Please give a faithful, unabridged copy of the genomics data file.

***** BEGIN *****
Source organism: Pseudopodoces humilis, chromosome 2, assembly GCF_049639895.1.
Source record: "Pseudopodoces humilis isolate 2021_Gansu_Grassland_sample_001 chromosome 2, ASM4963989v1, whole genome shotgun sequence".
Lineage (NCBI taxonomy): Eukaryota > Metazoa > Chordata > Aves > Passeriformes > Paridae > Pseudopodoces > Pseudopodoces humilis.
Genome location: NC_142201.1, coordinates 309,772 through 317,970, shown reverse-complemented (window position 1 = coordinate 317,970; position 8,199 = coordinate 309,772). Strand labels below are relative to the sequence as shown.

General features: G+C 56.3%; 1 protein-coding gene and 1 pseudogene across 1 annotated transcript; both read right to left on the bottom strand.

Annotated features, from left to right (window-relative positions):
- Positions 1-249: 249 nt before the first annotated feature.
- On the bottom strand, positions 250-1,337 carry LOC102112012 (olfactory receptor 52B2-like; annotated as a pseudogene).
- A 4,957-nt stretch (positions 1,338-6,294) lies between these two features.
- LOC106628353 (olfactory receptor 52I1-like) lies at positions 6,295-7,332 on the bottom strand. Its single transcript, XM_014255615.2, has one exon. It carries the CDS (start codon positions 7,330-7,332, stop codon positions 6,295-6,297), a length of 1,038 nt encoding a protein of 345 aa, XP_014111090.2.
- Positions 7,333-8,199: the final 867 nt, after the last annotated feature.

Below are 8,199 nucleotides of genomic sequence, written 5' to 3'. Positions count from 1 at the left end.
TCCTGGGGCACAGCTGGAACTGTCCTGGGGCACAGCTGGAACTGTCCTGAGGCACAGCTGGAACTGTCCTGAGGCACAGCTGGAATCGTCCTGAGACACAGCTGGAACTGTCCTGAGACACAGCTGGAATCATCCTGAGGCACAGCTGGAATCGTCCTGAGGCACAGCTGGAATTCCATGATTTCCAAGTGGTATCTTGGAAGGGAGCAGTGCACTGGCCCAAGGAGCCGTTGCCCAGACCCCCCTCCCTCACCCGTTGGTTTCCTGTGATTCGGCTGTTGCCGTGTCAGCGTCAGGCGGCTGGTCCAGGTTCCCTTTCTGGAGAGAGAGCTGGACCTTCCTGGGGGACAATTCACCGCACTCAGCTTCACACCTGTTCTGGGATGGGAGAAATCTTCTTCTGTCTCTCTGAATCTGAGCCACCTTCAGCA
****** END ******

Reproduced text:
Source organism: Pseudopodoces humilis, chromosome 2, assembly GCF_049639895.1.
Source record: "Pseudopodoces humilis isolate 2021_Gansu_Grassland_sample_001 chromosome 2, ASM4963989v1, whole genome shotgun sequence".
Lineage (NCBI taxonomy): Eukaryota > Metazoa > Chordata > Aves > Passeriformes > Paridae > Pseudopodoces > Pseudopodoces humilis.
Genome location: NC_142201.1, coordinates 309,772 through 317,970, shown reverse-complemented (window position 1 = coordinate 317,970; position 8,199 = coordinate 309,772). Strand labels below are relative to the sequence as shown.

General features: G+C 56.3%; 1 protein-coding gene and 1 pseudogene across 1 annotated transcript; both read right to left on the bottom strand.

Annotated features, from left to right (window-relative positions):
- Positions 1-249: 249 nt before the first annotated feature.
- On the bottom strand, positions 250-1,337 carry LOC102112012 (olfactory receptor 52B2-like; annotated as a pseudogene).
- A 4,957-nt stretch (positions 1,338-6,294) lies between these two features.
- LOC106628353 (olfactory receptor 52I1-like) lies at positions 6,295-7,332 on the bottom strand. Its single transcript, XM_014255615.2, has one exon. It carries the CDS (start codon positions 7,330-7,332, stop codon positions 6,295-6,297), a length of 1,038 nt encoding a protein of 345 aa, XP_014111090.2.
- Positions 7,333-8,199: the final 867 nt, after the last annotated feature.

Below are 8,199 nucleotides of genomic sequence, written 5' to 3'. Positions count from 1 at the left end.
TCCTGGGGCACAGCTGGAACTGTCCTGGGGCACAGCTGGAACTGTCCTGAGGCACAGCTGGAACTGTCCTGAGGCACAGCTGGAATCGTCCTGAGACACAGCTGGAACTGTCCTGAGACACAGCTGGAATCATCCTGAGGCACAGCTGGAATCGTCCTGAGGCACAGCTGGAATTCCATGATTTCCAAGTGGTATCTTGGAAGGGAGCAGTGCACTGGCCCAAGGAGCCGTTGCCCAGACCCCCCTCCCTCACCCGTTGGTTTCCTGTGATTCGGCTGTTGCCGTGTCAGCGTCAGGCGGCTGGTCCAGGTTCCCTTTCTGGAGAGAGAGCTGGACCTTCCTGGGGGACAATTCACCGCACTCAGCTTCACACCTGTTCTGGGATGGGAGAAATCTTCTTCTGTCTCTCTGAATCTGAGCCACCTTCAGCA